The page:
Unvented hot water systems
Unvented hot water cylinders were only made legal in the UK in the 1980’s but have since rapidly grown in popularity. In an unvented system there is no cold-water tank – instead the sealed hot water cylinder is fed directly by the cold water mains. Since they are operating at mains pressure, they offer much better flow rates meaning your shower and bath performance should be higher.
The other major benefit is that you don’t need to maintain a cold-water tank in the loft (which vented systems require). This is good news since not only does it free up space, it also removes the potential freezing issue during our long cold winter periods.
In addition, since you aren’t relying on gravity to move the hot water around the home, the unvented cylinder can be located pretty much anywhere in your property.
Other advantages of installing an unvented system include reduced noise in the system since there is no cold water filling of the water storage cistern, and since there is no water storage cistern and the system is essentially sealed, the cold water is not at risk from contamination.
Vented hot water systems
Vented hot water tanks are still the most common type of hot water systems found in the UK. Unlike the newer unvented tanks, these copper tanks are fed by cold water from a header tank (normally located in the loft) and they use gravity to drive the hot water around the home. A vent pipe links the vented hot water cylinder and the cold water in the header tank.
As with the unvented system, expansion of warm water is still an issue, but in this case the expansion simply takes place via the vent pipe and in the header tank.
The hot water pressure tends to be governed by the height of the water tank above the tap or shower feed, which means that although on the ground floor of the home the pressure might be excellent – in rooms on upper floors the pressure will be lower. As a result many showers in homes with vented hot water tanks use electric pumps to drive the hot water to the shower at increased pressure.
Vented hot water cylinders are far less complicated than the pressurised vented systems and for this reason they are much simpler to maintain and install – making them a far cheaper option when compared to the unvented system.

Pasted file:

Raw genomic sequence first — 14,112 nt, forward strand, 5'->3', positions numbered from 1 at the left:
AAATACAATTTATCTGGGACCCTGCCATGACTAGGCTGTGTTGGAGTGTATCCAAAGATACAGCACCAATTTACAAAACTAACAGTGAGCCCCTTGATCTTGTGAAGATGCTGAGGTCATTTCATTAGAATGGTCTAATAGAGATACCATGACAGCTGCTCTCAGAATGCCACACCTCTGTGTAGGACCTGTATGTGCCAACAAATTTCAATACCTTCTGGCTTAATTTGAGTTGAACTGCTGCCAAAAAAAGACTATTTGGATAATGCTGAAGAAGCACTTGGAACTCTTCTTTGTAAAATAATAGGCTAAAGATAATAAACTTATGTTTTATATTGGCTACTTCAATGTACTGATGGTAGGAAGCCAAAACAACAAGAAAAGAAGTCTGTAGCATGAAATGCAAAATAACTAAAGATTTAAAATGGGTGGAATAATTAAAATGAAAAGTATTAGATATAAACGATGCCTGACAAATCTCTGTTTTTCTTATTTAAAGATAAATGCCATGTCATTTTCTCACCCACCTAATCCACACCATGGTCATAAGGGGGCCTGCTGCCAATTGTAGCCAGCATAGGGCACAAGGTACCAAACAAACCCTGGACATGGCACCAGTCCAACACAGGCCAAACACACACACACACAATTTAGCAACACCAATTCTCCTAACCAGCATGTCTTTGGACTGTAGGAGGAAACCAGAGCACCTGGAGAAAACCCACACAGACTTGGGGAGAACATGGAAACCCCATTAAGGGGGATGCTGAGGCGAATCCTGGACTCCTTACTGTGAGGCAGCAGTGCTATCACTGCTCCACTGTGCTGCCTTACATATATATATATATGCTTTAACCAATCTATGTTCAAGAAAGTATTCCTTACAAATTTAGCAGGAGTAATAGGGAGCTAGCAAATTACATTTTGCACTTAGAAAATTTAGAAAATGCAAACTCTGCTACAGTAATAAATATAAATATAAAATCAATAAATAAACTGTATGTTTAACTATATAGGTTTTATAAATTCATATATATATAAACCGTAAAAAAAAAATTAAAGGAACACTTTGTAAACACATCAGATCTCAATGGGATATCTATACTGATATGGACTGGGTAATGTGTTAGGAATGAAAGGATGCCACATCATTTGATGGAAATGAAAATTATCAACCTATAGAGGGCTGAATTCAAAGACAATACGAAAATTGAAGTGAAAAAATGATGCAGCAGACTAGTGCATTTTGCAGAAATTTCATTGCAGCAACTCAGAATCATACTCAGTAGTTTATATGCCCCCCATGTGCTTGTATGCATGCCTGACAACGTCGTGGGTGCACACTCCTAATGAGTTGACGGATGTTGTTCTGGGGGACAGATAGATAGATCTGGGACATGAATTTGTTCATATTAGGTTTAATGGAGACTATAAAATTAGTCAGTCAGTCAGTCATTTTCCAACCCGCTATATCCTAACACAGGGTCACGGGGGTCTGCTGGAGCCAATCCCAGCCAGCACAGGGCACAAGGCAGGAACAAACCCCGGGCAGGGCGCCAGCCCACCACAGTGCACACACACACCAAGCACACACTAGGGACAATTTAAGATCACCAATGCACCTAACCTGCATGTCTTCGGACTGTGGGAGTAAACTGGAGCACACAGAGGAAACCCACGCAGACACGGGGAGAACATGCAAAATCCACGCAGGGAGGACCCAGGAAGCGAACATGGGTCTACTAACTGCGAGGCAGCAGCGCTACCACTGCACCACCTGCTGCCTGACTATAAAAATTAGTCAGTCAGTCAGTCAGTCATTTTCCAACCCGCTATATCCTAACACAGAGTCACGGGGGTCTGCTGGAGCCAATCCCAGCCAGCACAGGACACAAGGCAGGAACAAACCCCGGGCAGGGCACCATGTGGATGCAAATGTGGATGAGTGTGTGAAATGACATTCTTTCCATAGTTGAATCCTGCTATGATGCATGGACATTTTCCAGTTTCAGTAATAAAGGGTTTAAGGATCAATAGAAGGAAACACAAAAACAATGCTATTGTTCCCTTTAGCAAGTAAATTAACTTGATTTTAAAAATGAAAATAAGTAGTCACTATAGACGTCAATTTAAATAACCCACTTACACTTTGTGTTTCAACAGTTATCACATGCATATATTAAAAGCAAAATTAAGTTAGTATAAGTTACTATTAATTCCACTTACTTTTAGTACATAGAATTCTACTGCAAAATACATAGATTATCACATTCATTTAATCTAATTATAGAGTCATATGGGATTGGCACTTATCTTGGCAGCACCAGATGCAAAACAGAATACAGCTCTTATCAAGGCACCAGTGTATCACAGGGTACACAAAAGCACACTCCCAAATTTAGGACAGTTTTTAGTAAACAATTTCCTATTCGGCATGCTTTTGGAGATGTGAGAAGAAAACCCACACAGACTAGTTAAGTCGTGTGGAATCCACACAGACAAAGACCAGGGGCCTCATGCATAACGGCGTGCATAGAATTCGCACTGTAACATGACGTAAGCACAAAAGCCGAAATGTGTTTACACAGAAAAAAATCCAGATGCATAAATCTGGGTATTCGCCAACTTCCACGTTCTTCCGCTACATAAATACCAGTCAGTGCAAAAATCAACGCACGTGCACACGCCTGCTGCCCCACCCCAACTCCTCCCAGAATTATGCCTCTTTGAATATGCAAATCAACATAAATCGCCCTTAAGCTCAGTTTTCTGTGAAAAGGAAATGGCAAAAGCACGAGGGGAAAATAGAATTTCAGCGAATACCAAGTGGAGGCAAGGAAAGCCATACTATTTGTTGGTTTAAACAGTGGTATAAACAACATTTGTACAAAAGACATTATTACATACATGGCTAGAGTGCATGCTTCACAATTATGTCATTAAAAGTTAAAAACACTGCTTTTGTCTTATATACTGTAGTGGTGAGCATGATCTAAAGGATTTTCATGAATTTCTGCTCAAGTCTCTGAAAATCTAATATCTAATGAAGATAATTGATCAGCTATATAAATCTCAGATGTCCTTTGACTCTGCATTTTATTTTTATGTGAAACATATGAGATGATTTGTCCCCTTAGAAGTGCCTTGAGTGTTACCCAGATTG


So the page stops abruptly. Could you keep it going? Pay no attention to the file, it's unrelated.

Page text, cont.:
In a direct cylinder system, the hot water is heated directly by an internal element such as an immersion heater. The hot water tends to be more expensive to produce in direct systems. Some homes have no access to gas, for example a mid-level flat, in this case they are forced to go with a direct system for their hot water, so they may choose to take advantage of Economy 7 which will give them a cheaper electricity at night to heat the hot water with.
Normally this type of cylinder would be fitted with two different immersion heaters, one for the peak electricity and one for the off-peak electricity. If this is the case, you really need to make sure that the immersion heaters are set up on the timers correctly to ensure you are paying the least possible for the hot water. There is no point heating water via your peak immersion heater during the middle of the night.
You can get both vented and unvented direct systems.
Most hot water cylinders are heated via an external heat source such as a gas boiler or solar thermal. In this case the hot water is heated and then travels through a copper coil in the hot water tank. The heat is then transferred from the from the external heat source to the water inside the hot water tank.
Indirect cylinders tend to be fitted with a direct backup (such as a immersion heater) – so even if the boiler is broken you can still produce hot water as and when you need it.
You can get both vented and unvented indirect systems. If you would like advice or to make an appointment with one of engineers please:
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